Cariboo Cameron Haiku

Pledge to beloved wife

Take her home in sketch coffin

Go full squirrelly

Today on BC Week, we turn to John A. ‘Cariboo’ Cameron, one of the many ‘interesting’ characters of the Cariboo Gold Rush.

Cameron was born in 1820 in Glengarry County in the future Ontario. He married his beloved Sophia, had a daughter with her, and the three traveled to Victoria in 1862 to go prospecting in the Cariboo. Their girl promptly died.

But they had to keep going. Cameron staked his claim on Williams Creek, and GOLD. LOTS of gold. Wow. Everything’s coming up Cameron!

Then Sophia died, right after she made her husband pledge to take her body home. Cameron did just that. First, he hauled her body 400 miles to Victoria on a toboggan. Then he placed her in a weirdly heavy lead coffin, pumped it full of alcohol, and sealed it. After taking a break to work his claim, he took that coffin ’round the Isthmus of Panama, landed in New York, then buried it in her hometown before the year was out. But!

At the funeral, Sophia’s family, not unreasonably, wanted to see her face one last time. (Especially as that coffin was weird and rumors were flying.) Cameron responded with a hissy fit, accusing them of believing terrible slander about him. He declared the coffin would never be opened and buried it. Because that’s not going to make everyone suspicious as all hell.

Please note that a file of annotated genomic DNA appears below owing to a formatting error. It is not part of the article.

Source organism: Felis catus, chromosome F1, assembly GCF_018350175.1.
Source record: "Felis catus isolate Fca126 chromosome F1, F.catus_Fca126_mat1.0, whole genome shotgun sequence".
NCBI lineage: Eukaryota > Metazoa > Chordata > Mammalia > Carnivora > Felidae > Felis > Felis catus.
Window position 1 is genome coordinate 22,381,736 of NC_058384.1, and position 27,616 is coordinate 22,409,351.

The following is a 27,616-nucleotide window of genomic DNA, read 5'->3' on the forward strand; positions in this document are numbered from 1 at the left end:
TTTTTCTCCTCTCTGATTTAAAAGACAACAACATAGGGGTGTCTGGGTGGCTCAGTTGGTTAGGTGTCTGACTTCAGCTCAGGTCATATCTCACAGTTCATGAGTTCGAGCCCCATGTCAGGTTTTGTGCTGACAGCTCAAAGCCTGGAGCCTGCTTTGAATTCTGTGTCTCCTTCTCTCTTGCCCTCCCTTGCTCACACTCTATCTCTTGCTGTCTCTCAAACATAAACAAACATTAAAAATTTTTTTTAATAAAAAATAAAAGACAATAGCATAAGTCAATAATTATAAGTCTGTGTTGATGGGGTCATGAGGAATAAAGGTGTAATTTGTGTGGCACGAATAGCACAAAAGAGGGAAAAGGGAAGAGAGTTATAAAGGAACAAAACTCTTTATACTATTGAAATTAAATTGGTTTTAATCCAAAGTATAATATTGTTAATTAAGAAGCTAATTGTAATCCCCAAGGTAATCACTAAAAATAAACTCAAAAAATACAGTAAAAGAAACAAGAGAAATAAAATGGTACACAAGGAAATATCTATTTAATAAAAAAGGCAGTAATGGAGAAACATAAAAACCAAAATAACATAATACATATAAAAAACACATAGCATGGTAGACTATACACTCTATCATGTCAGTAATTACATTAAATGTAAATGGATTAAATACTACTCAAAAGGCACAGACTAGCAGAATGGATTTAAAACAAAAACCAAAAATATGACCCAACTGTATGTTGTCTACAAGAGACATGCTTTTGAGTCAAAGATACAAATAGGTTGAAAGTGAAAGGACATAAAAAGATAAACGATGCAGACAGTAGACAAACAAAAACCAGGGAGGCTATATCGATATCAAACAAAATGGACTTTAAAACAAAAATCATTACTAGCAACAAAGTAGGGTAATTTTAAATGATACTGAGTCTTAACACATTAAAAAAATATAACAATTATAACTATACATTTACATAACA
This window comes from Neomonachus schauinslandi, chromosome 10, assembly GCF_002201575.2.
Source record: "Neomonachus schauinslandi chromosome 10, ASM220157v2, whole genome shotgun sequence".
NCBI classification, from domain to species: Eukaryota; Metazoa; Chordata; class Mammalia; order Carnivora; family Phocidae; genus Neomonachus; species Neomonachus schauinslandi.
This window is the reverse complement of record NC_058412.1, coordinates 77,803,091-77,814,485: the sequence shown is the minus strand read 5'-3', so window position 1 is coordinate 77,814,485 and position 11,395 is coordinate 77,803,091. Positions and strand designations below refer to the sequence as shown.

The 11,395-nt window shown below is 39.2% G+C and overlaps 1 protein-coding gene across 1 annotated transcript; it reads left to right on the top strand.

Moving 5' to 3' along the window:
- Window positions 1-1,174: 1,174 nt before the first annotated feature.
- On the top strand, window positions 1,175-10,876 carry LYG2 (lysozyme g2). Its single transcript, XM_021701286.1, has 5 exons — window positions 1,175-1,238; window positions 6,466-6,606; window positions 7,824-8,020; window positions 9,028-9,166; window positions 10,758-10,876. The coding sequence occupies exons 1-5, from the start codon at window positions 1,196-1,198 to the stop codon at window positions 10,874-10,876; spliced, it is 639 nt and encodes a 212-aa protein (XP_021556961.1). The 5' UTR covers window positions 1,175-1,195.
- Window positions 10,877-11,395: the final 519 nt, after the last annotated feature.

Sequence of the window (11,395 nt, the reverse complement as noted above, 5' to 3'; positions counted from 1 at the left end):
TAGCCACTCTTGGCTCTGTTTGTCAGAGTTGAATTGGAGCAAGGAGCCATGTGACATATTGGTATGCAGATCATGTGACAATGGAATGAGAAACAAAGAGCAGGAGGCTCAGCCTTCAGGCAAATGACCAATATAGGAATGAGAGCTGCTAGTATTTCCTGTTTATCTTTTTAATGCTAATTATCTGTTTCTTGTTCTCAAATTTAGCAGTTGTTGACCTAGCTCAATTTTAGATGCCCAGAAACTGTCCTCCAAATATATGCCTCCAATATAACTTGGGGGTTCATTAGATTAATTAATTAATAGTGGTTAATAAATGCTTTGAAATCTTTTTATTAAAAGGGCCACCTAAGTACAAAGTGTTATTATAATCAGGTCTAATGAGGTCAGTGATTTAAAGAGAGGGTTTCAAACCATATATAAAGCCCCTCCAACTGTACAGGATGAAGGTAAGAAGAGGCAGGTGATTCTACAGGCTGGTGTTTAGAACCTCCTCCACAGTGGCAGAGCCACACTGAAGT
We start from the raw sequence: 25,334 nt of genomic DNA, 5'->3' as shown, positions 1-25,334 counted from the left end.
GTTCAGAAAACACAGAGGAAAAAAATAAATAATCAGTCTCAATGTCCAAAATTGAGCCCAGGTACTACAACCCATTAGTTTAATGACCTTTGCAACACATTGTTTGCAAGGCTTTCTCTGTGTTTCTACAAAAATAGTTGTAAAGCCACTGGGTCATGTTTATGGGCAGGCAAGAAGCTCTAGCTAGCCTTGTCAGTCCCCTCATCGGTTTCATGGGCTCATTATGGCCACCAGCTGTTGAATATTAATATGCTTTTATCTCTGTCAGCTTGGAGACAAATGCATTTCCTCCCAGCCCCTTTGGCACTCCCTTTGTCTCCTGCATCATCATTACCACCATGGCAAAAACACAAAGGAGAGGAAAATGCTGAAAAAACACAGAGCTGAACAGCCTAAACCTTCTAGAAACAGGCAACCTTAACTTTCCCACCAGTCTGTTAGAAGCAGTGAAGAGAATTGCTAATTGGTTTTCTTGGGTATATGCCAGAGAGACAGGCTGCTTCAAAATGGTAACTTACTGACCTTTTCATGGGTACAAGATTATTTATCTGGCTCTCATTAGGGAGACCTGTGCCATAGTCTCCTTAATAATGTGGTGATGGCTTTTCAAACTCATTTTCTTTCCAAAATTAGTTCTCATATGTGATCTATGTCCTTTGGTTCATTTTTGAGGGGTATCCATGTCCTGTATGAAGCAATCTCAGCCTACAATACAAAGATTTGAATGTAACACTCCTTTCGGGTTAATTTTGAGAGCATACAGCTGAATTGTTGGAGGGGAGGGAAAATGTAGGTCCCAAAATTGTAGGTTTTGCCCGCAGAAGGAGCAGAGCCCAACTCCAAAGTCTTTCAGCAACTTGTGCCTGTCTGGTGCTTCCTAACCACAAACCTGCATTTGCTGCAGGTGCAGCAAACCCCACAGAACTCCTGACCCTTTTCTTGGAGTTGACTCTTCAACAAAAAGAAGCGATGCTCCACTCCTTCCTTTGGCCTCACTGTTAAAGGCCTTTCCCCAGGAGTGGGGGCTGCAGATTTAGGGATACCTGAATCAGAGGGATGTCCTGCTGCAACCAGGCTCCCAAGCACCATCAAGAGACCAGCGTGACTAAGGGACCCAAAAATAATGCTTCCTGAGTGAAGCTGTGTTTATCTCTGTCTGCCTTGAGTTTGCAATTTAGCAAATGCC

Cameron remarried and the rumors didn’t die. Indeed, his attitude and the way he threw money about made them grow. This included speculation that the coffin had no body in it and he got his fortune by selling Sophia to an Indian chief. (How stupid is this? Let me count the ways.)

It got so bad that he finally consented to open the coffin. And yep, there’s Sophia, well-preserved with alcohol, wearing her mom’s paisley shawl. Remember: this whole fuss could’ve been avoided if he’d just OPENED THE DAMNED COFFIN to begin with.

Cameron spent all his cash and returned to BC to find more gold. He didn’t. He died in 1888 in Barkerville.

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